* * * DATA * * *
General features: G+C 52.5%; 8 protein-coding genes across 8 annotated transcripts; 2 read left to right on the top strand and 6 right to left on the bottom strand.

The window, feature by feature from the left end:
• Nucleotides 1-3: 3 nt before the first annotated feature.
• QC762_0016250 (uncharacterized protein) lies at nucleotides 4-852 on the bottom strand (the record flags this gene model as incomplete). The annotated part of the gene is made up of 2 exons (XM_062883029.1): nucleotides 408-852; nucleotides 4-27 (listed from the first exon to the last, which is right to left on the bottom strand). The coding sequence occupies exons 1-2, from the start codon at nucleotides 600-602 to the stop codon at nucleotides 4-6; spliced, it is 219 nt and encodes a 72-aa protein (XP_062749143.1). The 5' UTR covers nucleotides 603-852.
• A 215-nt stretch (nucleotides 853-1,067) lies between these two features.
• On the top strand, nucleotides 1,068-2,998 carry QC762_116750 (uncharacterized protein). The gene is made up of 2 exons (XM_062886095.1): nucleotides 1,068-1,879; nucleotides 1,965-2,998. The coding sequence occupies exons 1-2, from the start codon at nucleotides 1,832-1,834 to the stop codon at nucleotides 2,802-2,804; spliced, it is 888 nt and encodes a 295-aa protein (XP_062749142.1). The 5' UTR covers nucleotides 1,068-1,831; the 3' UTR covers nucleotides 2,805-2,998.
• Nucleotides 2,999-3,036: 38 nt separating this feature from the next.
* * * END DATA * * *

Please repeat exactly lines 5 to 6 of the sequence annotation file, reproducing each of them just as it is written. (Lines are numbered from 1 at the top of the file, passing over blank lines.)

• A 215-nt stretch (nucleotides 853-1,067) lies between these two features.
• On the top strand, nucleotides 1,068-2,998 carry QC762_116750 (uncharacterized protein). The gene is made up of 2 exons (XM_062886095.1): nucleotides 1,068-1,879; nucleotides 1,965-2,998. The coding sequence occupies exons 1-2, from the start codon at nucleotides 1,832-1,834 to the stop codon at nucleotides 2,802-2,804; spliced, it is 888 nt and encodes a 295-aa protein (XP_062749142.1). The 5' UTR covers nucleotides 1,068-1,831; the 3' UTR covers nucleotides 2,805-2,998.